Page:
Robyn Cooper: From the open sharing of the lessons learned and challenges identified in the Crops Working Group’s CSA learning journey, we developed ‘skeleton modules’ with guiding questions and practical steps. These modules emerged as essential for implementing regenerative agriculture initiatives. Groupe Ageco consultants advised on combining these modules into a practical, easy-to-navigate format. The guide is a ‘work in progress,’ and we invite sector actors to help shape it further by sharing relevant case studies and resources.

Why do you consider it important to share learnings widely?

Andrew Utterback: The broader adoption and execution of regenerative agriculture within SAI Platform’s membership and across the sector is essential to meet commitments efficiently and swiftly. As more growers and supply chain partners observe their customers investing in regenerative practices, the market signal for participation becomes clearer. Momentum can be built by transitioning more land using SAI Platform’s approach, which combines the benefits of global standardisation and context-specific adaptation.

“To meet climate and regenerative agriculture commitments, the food and beverage industry must begin transitioning to regenerative agriculture at a landscape level. Given that farmers rotate crops and sell into various supply chains, maintaining consistent programmes and messaging from SAI Platform members will drive larger-scale change.” 

Andrew Utterback, Director Global Sustainable Sourcing, Ingredion.

I firmly believe that landscape-level collaborative projects across crops and supply chains are key to the rapid adoption of regenerative agriculture. Standardisation and transition support, as embodied in the Regenerating Together Programme, are critical. Simply put, we have no other option if we want to achieve these goals as a sector, and we are excited to share these resources more widely.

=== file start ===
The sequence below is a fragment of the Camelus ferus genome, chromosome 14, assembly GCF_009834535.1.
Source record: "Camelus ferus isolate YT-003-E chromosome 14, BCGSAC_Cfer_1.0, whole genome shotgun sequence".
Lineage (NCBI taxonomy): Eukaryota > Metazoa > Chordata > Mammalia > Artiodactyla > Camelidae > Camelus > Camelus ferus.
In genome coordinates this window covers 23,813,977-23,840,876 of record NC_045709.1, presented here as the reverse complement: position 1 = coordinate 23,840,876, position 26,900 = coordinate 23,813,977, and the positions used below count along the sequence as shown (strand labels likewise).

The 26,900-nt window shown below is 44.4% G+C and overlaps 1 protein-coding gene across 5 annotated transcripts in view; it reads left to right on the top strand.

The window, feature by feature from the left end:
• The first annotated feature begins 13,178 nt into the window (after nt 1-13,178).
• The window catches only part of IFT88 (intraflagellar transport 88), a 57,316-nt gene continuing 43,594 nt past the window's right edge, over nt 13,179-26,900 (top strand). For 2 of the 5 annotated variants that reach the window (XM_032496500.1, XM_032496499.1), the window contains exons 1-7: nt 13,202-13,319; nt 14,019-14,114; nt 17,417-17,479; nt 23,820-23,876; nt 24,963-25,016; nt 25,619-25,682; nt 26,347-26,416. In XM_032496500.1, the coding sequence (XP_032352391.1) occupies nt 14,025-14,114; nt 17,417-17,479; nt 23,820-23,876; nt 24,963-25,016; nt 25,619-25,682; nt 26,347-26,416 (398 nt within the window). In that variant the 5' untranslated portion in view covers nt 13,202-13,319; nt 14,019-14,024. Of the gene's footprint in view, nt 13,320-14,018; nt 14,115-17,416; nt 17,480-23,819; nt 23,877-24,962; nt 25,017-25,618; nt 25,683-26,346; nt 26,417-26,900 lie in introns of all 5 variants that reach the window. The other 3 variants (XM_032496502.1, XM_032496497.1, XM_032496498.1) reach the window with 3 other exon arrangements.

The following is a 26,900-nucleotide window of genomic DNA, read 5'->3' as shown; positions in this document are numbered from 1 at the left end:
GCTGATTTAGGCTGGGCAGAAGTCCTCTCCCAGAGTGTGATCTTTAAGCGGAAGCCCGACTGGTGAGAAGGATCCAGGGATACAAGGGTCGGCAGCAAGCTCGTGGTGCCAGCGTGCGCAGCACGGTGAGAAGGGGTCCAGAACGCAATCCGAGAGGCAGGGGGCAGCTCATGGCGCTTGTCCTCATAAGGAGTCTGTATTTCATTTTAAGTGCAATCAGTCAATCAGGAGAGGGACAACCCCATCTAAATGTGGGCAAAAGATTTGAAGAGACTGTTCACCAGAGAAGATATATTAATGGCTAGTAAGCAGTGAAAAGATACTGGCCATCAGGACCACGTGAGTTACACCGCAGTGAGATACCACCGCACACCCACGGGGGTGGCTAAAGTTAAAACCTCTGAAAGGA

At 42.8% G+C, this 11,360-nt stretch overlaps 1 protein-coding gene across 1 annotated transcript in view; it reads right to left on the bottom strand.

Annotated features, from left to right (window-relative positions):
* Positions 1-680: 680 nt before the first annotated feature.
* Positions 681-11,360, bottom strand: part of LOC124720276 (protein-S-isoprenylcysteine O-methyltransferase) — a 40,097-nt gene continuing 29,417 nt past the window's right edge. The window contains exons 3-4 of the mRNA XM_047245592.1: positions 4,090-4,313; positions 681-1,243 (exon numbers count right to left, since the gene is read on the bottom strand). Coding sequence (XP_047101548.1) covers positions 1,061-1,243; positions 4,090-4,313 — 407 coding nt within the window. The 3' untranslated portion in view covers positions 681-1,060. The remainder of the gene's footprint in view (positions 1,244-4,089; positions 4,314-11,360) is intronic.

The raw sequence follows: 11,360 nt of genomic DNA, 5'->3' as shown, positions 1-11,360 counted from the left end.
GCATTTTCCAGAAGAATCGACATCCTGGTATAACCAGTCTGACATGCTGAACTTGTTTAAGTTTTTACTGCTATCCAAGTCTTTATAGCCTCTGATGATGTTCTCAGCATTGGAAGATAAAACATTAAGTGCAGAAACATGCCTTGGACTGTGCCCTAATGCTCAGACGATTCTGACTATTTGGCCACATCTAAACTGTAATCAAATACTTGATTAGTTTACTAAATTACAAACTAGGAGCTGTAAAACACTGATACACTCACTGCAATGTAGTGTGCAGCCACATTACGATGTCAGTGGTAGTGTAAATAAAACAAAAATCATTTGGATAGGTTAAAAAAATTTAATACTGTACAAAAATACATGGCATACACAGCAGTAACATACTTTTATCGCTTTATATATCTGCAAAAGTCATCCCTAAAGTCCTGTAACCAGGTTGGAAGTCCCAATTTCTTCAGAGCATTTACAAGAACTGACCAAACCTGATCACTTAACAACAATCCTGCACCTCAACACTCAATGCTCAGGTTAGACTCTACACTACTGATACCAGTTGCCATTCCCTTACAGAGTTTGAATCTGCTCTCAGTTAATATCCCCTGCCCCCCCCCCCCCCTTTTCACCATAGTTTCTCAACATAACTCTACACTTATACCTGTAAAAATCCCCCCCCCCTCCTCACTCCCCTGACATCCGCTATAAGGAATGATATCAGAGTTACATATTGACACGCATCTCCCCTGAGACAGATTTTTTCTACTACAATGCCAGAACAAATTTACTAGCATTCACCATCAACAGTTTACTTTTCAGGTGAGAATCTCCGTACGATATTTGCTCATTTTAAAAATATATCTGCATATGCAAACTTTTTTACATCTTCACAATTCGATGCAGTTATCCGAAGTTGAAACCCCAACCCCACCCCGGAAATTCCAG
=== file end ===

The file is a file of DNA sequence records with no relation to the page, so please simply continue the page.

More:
Why is industry collaboration important to developing transition support? 

Robyn Cooper: The transition support guide is part of a larger support ecosystem in development, positioning SAI Platform as a trusted transition support partner for our members. We aim to bring regenerative agriculture to life globally, ensuring iterative learning and improvement of our resources. Our support focuses on building capability through knowledge exchange, access to key resources, and catalysing collaboration across value chains and landscapes. This includes webinars, workshops, case studies, additional guidance, and matchmaking for new initiatives, hosted on our member platform ‘My SAI Platform.’ Partnering with members and others is key to generating new insights and unlocking action.

SAI Platform’s Regenerating Together Transition Support Guide represents a significant step forward in the collaborative effort to implement regenerative agriculture. By leveraging the collective knowledge and experiences of its members, SAI Platform aims to provide practical, actionable guidance to facilitate the transition toward sustainable agricultural practices. The ongoing development and sharing of resources will be crucial in driving sector-wide change and achieving climate and regenerative agriculture commitments.